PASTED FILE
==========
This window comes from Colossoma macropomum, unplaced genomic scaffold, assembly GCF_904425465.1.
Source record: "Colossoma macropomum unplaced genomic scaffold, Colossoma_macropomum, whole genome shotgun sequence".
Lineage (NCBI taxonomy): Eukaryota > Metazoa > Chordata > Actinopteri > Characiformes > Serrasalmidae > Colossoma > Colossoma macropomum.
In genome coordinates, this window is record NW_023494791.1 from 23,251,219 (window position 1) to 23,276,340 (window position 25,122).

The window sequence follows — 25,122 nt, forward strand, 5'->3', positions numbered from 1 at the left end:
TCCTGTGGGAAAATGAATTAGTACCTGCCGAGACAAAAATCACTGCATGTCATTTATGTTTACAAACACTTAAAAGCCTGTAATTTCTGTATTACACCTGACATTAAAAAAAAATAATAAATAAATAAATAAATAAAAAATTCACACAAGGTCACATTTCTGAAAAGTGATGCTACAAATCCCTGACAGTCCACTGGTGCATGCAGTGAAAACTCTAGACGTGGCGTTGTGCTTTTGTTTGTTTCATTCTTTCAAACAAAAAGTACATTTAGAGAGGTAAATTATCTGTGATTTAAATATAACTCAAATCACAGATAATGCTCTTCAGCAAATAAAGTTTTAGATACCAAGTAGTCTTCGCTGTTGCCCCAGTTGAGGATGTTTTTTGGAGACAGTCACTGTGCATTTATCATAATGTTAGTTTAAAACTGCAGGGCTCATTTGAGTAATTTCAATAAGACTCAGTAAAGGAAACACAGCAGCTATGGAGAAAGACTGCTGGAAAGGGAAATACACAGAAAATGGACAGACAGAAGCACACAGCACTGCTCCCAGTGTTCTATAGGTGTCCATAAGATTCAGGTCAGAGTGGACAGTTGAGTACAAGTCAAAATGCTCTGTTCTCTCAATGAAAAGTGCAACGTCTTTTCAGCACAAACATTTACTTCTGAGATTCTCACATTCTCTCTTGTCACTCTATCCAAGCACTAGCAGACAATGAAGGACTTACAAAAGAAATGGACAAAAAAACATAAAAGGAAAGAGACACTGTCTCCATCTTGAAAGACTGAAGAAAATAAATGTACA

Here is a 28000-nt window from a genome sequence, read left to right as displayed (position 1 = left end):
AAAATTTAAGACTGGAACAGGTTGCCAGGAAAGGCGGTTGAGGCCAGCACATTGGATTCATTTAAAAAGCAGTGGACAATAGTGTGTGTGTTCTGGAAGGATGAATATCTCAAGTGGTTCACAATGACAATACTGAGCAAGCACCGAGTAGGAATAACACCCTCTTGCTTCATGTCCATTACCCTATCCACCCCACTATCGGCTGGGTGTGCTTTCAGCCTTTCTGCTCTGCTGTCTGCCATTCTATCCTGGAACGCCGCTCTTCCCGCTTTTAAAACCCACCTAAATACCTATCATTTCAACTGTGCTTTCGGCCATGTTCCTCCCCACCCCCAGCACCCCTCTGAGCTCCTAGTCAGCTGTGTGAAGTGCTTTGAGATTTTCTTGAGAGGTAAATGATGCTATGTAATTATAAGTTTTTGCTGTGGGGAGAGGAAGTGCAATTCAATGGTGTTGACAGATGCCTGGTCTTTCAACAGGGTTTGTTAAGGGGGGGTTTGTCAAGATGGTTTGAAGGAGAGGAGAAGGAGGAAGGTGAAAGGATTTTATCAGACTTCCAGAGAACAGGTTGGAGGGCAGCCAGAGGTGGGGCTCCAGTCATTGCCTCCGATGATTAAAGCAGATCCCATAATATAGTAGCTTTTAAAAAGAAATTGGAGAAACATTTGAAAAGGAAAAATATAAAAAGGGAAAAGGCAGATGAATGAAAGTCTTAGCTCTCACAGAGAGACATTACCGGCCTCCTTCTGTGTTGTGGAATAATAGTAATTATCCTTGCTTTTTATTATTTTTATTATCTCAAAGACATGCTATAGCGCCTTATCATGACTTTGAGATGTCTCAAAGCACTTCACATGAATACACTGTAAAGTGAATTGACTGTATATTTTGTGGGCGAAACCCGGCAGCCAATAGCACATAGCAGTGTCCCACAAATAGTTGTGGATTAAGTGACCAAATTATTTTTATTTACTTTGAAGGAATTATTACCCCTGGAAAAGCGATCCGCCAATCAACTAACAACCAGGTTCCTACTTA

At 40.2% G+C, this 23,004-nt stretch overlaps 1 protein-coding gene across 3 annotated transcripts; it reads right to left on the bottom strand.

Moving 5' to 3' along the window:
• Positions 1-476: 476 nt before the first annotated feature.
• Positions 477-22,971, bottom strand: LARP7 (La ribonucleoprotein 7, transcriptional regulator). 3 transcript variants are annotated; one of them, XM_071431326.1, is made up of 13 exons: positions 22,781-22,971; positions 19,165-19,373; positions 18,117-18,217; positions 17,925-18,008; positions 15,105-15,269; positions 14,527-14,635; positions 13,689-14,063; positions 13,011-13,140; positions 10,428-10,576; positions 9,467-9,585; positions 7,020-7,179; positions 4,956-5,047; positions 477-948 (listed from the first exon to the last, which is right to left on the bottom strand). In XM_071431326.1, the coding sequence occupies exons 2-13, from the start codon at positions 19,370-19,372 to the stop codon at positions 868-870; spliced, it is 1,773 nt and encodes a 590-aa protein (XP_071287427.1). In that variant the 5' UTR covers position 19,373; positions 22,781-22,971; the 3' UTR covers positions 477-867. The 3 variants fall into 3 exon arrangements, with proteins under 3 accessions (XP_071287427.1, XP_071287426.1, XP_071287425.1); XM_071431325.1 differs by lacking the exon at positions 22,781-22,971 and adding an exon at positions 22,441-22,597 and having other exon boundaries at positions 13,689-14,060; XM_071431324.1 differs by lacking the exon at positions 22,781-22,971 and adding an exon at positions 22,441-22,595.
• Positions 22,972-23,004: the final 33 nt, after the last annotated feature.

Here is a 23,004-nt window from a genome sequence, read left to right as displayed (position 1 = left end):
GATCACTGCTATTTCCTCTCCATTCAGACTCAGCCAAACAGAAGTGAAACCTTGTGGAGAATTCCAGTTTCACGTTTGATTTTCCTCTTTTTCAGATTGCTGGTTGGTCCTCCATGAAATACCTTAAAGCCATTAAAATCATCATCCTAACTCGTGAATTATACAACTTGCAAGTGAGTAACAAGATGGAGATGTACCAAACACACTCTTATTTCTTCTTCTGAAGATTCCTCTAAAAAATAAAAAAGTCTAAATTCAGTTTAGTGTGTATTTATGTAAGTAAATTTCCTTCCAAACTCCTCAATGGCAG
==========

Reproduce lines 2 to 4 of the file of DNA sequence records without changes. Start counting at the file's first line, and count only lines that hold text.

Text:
Source record: "Colossoma macropomum unplaced genomic scaffold, Colossoma_macropomum, whole genome shotgun sequence".
Lineage (NCBI taxonomy): Eukaryota > Metazoa > Chordata > Actinopteri > Characiformes > Serrasalmidae > Colossoma > Colossoma macropomum.
In genome coordinates, this window is record NW_023494791.1 from 23,251,219 (window position 1) to 23,276,340 (window position 25,122).